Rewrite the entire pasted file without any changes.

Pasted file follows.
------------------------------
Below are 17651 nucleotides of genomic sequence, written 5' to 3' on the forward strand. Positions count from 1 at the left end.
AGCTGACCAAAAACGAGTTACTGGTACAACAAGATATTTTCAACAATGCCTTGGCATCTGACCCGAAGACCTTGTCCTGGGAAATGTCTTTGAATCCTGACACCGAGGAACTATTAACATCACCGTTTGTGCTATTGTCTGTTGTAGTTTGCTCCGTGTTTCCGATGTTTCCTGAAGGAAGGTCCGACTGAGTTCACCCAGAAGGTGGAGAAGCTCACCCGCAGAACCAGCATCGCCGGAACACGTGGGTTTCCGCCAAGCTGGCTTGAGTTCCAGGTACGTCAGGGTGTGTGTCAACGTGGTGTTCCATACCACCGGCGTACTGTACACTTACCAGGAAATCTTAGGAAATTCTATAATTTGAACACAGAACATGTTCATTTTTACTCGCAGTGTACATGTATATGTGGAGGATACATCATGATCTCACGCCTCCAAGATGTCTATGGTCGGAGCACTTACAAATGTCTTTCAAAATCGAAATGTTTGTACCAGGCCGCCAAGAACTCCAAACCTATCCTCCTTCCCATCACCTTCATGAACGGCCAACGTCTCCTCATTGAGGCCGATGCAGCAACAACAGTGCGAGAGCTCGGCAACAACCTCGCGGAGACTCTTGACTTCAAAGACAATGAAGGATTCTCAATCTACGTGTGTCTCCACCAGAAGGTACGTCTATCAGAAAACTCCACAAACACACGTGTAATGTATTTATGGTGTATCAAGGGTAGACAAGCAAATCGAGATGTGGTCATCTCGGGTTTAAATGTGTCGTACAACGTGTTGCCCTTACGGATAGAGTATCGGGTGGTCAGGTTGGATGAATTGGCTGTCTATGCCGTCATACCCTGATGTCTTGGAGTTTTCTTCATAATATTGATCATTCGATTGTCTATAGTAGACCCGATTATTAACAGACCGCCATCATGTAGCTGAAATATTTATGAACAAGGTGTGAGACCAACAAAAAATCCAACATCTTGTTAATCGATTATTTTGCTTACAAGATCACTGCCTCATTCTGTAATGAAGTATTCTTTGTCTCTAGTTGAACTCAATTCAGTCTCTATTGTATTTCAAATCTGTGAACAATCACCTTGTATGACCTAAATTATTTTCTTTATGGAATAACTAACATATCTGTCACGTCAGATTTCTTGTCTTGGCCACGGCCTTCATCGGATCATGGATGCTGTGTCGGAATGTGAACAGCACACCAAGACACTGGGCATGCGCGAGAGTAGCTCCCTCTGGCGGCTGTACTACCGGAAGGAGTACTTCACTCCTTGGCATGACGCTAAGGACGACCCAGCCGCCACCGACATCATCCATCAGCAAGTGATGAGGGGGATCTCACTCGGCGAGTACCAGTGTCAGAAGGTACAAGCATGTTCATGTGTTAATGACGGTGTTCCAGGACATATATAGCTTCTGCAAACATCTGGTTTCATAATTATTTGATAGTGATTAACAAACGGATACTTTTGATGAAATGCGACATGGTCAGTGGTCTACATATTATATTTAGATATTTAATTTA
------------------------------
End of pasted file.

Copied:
Below are 17651 nucleotides of genomic sequence, written 5' to 3' on the forward strand. Positions count from 1 at the left end.
AGCTGACCAAAAACGAGTTACTGGTACAACAAGATATTTTCAACAATGCCTTGGCATCTGACCCGAAGACCTTGTCCTGGGAAATGTCTTTGAATCCTGACACCGAGGAACTATTAACATCACCGTTTGTGCTATTGTCTGTTGTAGTTTGCTCCGTGTTTCCGATGTTTCCTGAAGGAAGGTCCGACTGAGTTCACCCAGAAGGTGGAGAAGCTCACCCGCAGAACCAGCATCGCCGGAACACGTGGGTTTCCGCCAAGCTGGCTTGAGTTCCAGGTACGTCAGGGTGTGTGTCAACGTGGTGTTCCATACCACCGGCGTACTGTACACTTACCAGGAAATCTTAGGAAATTCTATAATTTGAACACAGAACATGTTCATTTTTACTCGCAGTGTACATGTATATGTGGAGGATACATCATGATCTCACGCCTCCAAGATGTCTATGGTCGGAGCACTTACAAATGTCTTTCAAAATCGAAATGTTTGTACCAGGCCGCCAAGAACTCCAAACCTATCCTCCTTCCCATCACCTTCATGAACGGCCAACGTCTCCTCATTGAGGCCGATGCAGCAACAACAGTGCGAGAGCTCGGCAACAACCTCGCGGAGACTCTTGACTTCAAAGACAATGAAGGATTCTCAATCTACGTGTGTCTCCACCAGAAGGTACGTCTATCAGAAAACTCCACAAACACACGTGTAATGTATTTATGGTGTATCAAGGGTAGACAAGCAAATCGAGATGTGGTCATCTCGGGTTTAAATGTGTCGTACAACGTGTTGCCCTTACGGATAGAGTATCGGGTGGTCAGGTTGGATGAATTGGCTGTCTATGCCGTCATACCCTGATGTCTTGGAGTTTTCTTCATAATATTGATCATTCGATTGTCTATAGTAGACCCGATTATTAACAGACCGCCATCATGTAGCTGAAATATTTATGAACAAGGTGTGAGACCAACAAAAAATCCAACATCTTGTTAATCGATTATTTTGCTTACAAGATCACTGCCTCATTCTGTAATGAAGTATTCTTTGTCTCTAGTTGAACTCAATTCAGTCTCTATTGTATTTCAAATCTGTGAACAATCACCTTGTATGACCTAAATTATTTTCTTTATGGAATAACTAACATATCTGTCACGTCAGATTTCTTGTCTTGGCCACGGCCTTCATCGGATCATGGATGCTGTGTCGGAATGTGAACAGCACACCAAGACACTGGGCATGCGCGAGAGTAGCTCCCTCTGGCGGCTGTACTACCGGAAGGAGTACTTCACTCCTTGGCATGACGCTAAGGACGACCCAGCCGCCACCGACATCATCCATCAGCAAGTGATGAGGGGGATCTCACTCGGCGAGTACCAGTGTCAGAAGGTACAAGCATGTTCATGTGTTAATGACGGTGTTCCAGGACATATATAGCTTCTGCAAACATCTGGTTTCATAATTATTTGATAGTGATTAACAAACGGATACTTTTGATGAAATGCGACATGGTCAGTGGTCTACATATTATATTTAGATATTTAATTTA